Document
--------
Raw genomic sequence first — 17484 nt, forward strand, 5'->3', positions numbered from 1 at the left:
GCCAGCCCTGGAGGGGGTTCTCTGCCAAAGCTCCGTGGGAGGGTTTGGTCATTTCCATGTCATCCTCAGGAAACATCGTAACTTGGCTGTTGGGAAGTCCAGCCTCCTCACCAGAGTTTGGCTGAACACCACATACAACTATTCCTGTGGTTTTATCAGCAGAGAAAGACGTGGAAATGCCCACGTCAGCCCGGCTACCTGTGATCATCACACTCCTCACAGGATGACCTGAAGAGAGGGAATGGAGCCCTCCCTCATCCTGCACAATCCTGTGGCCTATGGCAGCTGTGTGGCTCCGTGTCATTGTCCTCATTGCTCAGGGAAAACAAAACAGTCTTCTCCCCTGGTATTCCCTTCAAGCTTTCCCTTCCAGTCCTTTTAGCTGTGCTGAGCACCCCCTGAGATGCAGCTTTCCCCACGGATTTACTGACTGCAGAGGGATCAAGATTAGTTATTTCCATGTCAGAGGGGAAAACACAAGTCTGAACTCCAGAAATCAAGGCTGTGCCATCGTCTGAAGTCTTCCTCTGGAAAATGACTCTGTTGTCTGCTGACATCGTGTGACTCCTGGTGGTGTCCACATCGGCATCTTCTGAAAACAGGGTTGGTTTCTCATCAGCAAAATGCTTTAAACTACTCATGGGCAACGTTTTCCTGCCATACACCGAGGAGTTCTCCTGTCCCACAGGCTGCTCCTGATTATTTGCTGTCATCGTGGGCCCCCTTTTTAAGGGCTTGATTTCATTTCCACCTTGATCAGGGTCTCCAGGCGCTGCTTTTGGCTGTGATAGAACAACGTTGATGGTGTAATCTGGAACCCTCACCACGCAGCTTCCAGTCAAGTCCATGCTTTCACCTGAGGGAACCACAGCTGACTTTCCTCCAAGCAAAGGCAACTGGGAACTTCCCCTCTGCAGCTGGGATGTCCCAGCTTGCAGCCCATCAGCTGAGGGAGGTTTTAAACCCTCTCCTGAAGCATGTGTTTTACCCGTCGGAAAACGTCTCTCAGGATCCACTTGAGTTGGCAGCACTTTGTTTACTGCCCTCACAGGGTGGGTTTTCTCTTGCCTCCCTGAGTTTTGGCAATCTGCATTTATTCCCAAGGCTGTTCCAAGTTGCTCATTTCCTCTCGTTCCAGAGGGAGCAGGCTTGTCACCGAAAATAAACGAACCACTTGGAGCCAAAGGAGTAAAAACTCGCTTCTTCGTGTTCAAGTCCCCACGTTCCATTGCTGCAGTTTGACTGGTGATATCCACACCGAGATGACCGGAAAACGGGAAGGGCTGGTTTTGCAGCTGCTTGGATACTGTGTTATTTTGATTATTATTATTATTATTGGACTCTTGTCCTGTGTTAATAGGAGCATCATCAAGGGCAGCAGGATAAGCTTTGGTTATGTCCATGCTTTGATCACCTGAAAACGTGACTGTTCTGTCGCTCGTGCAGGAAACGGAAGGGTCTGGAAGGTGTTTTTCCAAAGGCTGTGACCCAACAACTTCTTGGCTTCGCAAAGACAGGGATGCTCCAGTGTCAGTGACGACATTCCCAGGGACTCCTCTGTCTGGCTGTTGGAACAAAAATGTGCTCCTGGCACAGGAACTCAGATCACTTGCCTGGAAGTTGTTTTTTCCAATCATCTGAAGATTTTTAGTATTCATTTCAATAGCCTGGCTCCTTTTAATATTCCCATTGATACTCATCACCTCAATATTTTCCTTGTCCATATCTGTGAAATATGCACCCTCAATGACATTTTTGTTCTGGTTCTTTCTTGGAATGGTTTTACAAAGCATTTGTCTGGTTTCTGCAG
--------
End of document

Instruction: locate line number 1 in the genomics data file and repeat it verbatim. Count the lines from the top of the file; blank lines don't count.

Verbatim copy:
Raw genomic sequence first — 17484 nt, forward strand, 5'->3', positions numbered from 1 at the left: